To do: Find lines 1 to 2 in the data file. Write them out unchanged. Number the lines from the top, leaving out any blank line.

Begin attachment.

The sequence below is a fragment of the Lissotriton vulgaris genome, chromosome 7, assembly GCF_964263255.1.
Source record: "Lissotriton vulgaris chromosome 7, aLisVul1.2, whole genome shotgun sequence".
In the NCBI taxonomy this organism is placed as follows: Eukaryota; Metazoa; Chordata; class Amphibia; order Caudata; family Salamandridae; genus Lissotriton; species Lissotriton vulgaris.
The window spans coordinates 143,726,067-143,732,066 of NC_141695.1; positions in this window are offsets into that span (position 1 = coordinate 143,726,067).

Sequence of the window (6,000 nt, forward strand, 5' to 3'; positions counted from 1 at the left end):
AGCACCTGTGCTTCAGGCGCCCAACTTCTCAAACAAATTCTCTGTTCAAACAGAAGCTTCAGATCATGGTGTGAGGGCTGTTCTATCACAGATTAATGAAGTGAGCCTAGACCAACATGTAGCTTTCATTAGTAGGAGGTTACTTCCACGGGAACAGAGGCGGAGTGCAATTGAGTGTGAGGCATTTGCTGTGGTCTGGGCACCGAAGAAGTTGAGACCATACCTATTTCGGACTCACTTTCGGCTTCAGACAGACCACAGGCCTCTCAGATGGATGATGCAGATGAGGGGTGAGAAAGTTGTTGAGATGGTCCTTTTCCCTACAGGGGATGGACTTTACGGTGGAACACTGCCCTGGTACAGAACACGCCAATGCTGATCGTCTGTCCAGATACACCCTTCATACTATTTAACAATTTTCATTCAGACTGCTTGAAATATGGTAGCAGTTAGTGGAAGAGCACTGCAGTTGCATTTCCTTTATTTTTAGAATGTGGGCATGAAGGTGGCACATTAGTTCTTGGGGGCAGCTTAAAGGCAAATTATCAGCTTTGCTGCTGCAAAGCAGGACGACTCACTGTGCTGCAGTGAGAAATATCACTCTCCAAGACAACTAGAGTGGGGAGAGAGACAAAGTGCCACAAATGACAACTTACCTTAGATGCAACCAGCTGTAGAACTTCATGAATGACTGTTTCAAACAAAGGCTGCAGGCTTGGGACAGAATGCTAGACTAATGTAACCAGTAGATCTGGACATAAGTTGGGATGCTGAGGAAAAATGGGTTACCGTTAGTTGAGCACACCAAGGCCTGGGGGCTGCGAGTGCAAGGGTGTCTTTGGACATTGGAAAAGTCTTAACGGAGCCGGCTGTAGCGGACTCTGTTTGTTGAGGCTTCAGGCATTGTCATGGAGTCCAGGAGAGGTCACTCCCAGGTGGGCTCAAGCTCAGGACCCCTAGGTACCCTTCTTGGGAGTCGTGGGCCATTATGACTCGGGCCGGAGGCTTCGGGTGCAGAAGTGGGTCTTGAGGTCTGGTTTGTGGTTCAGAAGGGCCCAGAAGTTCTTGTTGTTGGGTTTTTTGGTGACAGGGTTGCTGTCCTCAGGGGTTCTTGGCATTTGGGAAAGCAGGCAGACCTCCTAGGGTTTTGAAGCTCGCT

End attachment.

The sequence below is a fragment of the Lissotriton vulgaris genome, chromosome 7, assembly GCF_964263255.1.
Source record: "Lissotriton vulgaris chromosome 7, aLisVul1.2, whole genome shotgun sequence".